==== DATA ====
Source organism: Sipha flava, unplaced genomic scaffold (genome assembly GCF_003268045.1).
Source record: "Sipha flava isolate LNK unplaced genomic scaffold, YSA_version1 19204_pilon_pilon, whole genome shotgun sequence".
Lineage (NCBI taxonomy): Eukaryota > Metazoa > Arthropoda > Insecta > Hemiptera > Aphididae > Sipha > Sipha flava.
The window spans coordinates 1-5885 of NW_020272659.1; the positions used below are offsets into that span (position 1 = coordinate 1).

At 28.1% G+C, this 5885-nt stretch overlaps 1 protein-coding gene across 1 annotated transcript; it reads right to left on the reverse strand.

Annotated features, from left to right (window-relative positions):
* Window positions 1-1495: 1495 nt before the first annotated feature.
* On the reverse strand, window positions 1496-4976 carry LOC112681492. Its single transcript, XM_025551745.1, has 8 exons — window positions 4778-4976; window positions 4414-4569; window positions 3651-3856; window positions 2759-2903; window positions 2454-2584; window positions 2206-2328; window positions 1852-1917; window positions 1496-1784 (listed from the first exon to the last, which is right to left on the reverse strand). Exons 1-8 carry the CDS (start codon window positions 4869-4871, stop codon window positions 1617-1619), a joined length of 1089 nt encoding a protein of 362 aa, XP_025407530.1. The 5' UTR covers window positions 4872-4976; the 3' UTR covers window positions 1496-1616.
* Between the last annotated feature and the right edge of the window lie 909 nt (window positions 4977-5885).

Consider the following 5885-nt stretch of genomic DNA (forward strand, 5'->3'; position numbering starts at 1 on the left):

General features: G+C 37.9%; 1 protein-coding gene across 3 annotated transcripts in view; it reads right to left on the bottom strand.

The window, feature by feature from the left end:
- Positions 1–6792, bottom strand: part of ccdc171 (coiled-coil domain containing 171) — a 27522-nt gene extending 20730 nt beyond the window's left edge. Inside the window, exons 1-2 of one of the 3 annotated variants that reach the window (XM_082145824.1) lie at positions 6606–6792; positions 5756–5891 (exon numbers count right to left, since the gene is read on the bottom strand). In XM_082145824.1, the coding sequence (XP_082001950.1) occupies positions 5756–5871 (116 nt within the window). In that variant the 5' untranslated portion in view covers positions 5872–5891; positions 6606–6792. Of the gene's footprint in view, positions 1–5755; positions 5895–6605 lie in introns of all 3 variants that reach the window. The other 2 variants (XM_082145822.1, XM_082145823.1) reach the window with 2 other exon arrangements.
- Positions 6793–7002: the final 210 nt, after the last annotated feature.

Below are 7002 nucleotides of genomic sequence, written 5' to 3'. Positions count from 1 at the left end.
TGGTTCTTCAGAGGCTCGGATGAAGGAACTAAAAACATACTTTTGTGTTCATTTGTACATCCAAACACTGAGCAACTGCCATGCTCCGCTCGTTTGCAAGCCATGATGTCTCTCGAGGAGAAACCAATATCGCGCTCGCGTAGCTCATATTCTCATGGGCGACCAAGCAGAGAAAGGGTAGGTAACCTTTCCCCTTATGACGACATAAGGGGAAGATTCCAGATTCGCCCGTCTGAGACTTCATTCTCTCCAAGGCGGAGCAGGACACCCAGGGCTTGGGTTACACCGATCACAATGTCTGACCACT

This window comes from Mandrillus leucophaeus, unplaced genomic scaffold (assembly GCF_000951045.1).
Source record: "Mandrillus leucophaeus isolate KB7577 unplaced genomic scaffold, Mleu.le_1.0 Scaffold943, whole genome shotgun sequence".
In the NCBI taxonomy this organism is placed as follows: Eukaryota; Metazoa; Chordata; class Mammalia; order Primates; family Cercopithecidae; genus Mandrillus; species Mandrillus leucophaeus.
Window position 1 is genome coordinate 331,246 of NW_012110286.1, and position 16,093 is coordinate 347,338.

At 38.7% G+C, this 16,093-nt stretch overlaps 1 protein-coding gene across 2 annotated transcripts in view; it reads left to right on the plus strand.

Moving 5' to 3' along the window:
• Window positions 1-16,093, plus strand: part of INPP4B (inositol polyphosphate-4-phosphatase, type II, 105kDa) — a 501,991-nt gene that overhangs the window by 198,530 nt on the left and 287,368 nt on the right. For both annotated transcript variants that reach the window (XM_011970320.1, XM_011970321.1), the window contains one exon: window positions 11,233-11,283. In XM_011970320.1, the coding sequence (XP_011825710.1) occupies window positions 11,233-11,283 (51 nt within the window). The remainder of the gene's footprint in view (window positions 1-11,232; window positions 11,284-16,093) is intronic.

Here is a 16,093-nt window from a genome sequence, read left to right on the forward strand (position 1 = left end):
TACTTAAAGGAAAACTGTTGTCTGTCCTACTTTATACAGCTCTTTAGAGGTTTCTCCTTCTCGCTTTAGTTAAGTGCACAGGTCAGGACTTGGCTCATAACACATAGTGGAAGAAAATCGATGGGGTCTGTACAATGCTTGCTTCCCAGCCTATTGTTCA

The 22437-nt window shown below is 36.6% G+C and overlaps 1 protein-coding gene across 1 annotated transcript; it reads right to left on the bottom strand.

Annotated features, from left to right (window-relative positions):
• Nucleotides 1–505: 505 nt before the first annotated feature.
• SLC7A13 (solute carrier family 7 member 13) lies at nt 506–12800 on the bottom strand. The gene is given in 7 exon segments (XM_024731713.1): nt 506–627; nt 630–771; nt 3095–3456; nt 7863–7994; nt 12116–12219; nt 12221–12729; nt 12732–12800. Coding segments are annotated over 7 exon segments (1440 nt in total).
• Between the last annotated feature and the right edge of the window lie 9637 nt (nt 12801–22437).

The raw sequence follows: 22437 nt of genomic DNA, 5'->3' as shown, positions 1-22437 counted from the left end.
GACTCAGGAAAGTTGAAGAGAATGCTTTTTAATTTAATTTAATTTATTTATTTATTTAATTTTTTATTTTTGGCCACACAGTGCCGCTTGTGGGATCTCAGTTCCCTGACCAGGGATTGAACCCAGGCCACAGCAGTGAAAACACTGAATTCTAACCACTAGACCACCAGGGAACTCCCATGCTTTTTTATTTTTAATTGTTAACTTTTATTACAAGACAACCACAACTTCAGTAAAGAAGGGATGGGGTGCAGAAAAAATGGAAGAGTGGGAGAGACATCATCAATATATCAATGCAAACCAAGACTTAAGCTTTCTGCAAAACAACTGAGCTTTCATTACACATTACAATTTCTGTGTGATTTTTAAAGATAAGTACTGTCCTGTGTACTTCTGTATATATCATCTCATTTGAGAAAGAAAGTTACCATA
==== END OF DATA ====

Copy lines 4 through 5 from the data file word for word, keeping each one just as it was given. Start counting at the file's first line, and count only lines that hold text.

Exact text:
The window spans coordinates 1-5885 of NW_020272659.1; the positions used below are offsets into that span (position 1 = coordinate 1).

At 28.1% G+C, this 5885-nt stretch overlaps 1 protein-coding gene across 1 annotated transcript; it reads right to left on the reverse strand.